The report is aimed at aiding the federal government in meeting the goals of the Accessible Canada Act (ACA). Established in 2019, the ACA aims to create a country free of barriers for disabled people by 2040.
The MOCA report was released by AccessNow, an accessibility technology company which provides a free crowdsourcing mobile app that collects and shares accessibility information for cities across Canada.
Goal: A more inclusive Canada"There hasn’t been a clear understanding in Canada as to what barriers people with disabilities face," says Fast. "When the Government of Canada enacted this legislation, they acknowledged: ’We need a better understanding. We need feedback on the barriers faced by individuals with disabilities.’ It’s our job to help them understand and support them in their goals."
This understanding is critical to advancing the accessibility landscape in Canada. "Only once we measure access can we improve it," says Maayan Ziv, founder and CEO of AccessNow.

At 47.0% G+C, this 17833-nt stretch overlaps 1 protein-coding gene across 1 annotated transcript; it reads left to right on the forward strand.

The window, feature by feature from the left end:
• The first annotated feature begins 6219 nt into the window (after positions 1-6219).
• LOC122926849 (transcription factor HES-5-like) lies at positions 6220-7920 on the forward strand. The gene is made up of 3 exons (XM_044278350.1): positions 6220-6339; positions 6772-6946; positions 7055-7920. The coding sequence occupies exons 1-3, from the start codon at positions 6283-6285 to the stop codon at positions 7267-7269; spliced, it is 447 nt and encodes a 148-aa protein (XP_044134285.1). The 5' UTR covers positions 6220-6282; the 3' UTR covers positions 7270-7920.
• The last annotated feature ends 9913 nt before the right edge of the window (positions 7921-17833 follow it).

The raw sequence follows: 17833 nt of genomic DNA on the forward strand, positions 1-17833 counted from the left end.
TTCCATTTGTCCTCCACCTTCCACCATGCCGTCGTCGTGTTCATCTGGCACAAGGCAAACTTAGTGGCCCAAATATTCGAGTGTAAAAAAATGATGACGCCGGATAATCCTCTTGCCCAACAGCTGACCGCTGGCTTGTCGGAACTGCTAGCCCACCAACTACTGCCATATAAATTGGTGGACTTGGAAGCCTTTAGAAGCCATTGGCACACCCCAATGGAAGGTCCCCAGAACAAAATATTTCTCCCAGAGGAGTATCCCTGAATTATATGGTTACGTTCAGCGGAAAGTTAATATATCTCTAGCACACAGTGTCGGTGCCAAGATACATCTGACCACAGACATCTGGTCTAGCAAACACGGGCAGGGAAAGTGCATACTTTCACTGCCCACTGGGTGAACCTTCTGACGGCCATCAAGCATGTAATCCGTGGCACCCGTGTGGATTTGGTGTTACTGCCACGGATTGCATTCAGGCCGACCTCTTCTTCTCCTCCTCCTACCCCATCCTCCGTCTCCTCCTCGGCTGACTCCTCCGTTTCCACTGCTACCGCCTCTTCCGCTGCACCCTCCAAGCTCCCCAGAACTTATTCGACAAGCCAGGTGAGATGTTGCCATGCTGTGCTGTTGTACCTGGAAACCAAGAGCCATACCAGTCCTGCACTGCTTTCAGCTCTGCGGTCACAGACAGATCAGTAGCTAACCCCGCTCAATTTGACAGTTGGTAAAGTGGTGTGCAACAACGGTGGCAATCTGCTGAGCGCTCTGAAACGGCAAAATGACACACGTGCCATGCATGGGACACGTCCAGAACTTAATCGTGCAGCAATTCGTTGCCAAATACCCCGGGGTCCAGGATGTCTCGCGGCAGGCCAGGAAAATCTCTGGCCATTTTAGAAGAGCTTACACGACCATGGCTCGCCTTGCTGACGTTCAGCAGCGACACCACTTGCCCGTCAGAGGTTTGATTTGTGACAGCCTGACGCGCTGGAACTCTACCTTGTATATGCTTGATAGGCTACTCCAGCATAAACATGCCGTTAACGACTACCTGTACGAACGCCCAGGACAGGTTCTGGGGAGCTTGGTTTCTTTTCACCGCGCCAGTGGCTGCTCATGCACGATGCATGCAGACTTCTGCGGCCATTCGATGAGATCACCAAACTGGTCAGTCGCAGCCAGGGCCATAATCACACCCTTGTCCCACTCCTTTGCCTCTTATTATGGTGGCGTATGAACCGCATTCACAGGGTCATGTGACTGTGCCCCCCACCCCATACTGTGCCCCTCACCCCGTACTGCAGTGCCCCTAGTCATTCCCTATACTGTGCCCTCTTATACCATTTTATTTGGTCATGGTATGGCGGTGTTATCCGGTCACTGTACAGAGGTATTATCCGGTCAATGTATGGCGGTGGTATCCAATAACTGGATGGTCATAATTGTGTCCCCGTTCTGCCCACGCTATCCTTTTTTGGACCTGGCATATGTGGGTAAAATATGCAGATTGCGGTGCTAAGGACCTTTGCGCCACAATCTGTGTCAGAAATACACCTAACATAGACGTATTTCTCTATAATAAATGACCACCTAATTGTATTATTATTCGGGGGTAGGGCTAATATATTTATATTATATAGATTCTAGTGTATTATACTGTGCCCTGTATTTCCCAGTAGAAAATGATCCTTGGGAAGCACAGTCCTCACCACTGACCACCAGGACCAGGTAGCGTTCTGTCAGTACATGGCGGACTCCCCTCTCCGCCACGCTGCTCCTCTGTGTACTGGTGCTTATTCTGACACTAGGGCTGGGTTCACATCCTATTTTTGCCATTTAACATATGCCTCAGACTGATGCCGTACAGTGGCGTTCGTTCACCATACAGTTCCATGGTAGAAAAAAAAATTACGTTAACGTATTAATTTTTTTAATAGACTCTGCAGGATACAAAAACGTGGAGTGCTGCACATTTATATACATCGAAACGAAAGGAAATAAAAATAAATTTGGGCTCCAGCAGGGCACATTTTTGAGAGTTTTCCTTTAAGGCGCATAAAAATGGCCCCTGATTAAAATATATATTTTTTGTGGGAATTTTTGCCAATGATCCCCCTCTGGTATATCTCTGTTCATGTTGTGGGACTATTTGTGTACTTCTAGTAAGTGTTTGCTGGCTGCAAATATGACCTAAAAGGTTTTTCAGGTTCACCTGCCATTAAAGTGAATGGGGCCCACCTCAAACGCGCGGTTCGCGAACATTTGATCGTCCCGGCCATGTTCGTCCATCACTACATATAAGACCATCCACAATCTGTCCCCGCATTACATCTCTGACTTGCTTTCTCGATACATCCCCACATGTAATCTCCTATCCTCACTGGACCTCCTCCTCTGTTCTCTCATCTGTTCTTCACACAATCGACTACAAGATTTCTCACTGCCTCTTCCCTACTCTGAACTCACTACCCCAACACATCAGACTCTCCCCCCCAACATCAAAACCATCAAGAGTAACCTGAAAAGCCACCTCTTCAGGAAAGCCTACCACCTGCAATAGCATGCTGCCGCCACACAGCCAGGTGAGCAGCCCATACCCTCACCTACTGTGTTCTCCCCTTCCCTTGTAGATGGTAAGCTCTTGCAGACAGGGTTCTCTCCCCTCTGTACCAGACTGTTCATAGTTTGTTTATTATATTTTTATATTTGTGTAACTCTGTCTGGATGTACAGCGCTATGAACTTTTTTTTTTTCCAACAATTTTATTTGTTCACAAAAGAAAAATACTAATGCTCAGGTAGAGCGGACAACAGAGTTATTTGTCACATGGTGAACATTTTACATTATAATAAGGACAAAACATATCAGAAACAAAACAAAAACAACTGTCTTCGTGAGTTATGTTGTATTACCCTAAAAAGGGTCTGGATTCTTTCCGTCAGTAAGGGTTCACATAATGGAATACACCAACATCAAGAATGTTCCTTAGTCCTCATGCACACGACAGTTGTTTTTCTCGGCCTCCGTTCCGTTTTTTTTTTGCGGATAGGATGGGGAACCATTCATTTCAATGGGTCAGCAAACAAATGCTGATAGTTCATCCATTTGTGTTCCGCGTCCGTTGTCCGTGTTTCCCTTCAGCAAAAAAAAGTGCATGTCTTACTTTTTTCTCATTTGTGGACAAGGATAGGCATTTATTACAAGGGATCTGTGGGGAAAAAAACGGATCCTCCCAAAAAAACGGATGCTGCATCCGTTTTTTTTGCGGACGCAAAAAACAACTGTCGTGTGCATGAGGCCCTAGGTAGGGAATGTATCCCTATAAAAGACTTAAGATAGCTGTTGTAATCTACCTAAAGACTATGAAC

"MOCA was born out of the need for powerful data. By using the collective experiences and perspectives of people with all forms of disabilities, we can drive meaningful progress toward a more inclusive Canada."
Fast and her then-master’s students Russell Copley and Rhiannon Scott, began the MOCA project in 2021 in partnership with AccessNow. The report’s research was conducted by 40 mappers, including those with lived experience of various disabilities, who spent 4,090 hours mapping over 14,000 distinct locations in Calgary, Vancouver, Ottawa, as well as 17 rural Alberta towns.
Collecting more than 126,000 data points, mappers from these locations assessed each location’s overall accessibility levels with ratings of Accessible, Partially Accessible, and Not Accessible.
Factors taken into consideration include the accessibility of parking and building entrances, the accessibility of washrooms, and such general categories as lighting, the height of tables, spaciousness, and digital and braille menus. The collected data can be viewed on AccessNow’s interactive map.
Wide range of perspectives and experiencesTo be sure, Fast and her team had their work cut out for them, trying to standardize and analyze such a complex body of material within the report.
The data they sifted through included contributions from people with varying degrees of vision and hearing loss, as well as neurodivergent individuals, such as people with autism and ADHD.